Surveys showing that people’s voting decisions are not influenced by locally powerful members of their caste or community are often cited as evidence of the decline of patronage politics. And, yet, people can continue to vote along ethnic lines – with the expectation of specific or diffuse rewards for members of their community – even when making their choice without the aid of a middleman. Moreover, a key trend over the past twenty years has been the emergence of a new breed of vote-broker – political entrepreneurs drawn from non-elite groups whose following depends on their ability to deliver on their promises. Patronage, though of a new and more complex variety, is integral to this form of politics.
Perhaps the clearest indication that ethnically-based patronage politics is not only alive in India, but actually thriving, comes from the polls themselves – in some cases based on the very same surveys that suggest voters care more about economic performance than identity issues. In almost every state, and virtually every parliamentary constituency, there are marked differences in the support given by various caste groups to competing parties. Precisely because voters are rational, using their votes to advance their interests, there is every reason to believe that these differences reflect calculations among groups of voters concerning the likely payoffs from supporting a particular party. Reports from Western Uttar Pradesh, for instance, suggest that members of the prosperous land-owning Jat community have begun to shift their allegiance away from the earlier presumed support for the BJP. This took place after the (Congress-run) government in New Delhi announced the inclusion of Jats in the list of “backward” communities eligible for quotas in central government jobs, which is about as pure a form of identity-based patronage politics as one could possibly imagine.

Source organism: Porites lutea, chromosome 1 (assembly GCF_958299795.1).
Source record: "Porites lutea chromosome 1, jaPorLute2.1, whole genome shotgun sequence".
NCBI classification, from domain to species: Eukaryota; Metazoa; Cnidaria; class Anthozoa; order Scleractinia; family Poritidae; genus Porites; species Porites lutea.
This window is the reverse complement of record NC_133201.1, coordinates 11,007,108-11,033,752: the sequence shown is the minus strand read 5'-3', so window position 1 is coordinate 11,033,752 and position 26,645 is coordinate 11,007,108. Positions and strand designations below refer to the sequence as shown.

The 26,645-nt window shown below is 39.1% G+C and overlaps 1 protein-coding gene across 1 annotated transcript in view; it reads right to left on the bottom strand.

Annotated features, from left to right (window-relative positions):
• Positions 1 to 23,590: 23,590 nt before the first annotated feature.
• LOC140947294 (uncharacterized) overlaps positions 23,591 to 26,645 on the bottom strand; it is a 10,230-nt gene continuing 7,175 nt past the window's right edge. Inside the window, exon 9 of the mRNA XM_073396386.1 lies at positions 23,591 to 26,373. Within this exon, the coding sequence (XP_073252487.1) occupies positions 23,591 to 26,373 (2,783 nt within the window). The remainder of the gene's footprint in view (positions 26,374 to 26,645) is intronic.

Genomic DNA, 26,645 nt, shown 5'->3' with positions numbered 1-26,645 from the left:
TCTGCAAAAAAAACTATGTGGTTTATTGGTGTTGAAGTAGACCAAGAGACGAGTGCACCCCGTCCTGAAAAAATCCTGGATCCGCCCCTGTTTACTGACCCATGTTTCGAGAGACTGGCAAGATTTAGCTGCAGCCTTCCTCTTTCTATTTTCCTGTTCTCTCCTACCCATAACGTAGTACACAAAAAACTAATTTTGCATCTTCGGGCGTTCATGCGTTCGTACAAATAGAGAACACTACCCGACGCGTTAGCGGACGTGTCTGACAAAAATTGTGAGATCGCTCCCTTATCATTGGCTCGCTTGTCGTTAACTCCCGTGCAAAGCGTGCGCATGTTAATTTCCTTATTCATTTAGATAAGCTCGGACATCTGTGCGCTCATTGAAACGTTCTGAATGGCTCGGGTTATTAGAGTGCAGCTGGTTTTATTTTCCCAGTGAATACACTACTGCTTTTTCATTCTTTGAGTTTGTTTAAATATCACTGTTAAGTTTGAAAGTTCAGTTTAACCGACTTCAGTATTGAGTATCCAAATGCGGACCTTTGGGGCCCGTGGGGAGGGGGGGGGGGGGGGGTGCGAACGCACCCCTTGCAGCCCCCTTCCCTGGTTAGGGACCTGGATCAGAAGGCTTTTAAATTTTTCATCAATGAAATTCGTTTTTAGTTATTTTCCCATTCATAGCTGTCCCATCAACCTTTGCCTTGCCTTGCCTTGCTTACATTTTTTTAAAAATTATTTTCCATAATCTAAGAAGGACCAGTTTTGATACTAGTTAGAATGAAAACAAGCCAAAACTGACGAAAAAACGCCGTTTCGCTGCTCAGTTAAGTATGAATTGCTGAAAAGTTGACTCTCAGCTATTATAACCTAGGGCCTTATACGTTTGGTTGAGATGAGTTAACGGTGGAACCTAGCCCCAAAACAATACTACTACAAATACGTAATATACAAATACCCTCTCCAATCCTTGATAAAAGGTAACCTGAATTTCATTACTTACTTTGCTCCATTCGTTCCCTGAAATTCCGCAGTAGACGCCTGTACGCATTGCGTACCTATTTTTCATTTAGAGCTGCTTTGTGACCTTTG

An impressive voter survey recently found that just 3% of respondents chose “greater opportunity and respect for persons of my caste or religion” as the main factor that would determine their voting decisions. This was interpreted by the survey’s authors as a sign that identity politics was “less potent than many political parties believe”. Maybe. But it might also be more important – and adaptable – than many political analysts are willing to admit. As the authors concede, the survey was conducted several months before the campaign had begun. Voters’ priorities would “likely change” – presumably toward greater concern with caste and community – “when faced with actual candidates at the time of voting”.
Rob Jenkins is Professor of Political Science, Hunter College & The Graduate Center, The City University of New York. He is author of Democratic Politics and Economic Reform in India (Cambridge University Press, 2000) and more recently, co-edited Power, Policy and Protest: The Politics of India’s Special Economic Zones (Oxford University Press, 2014).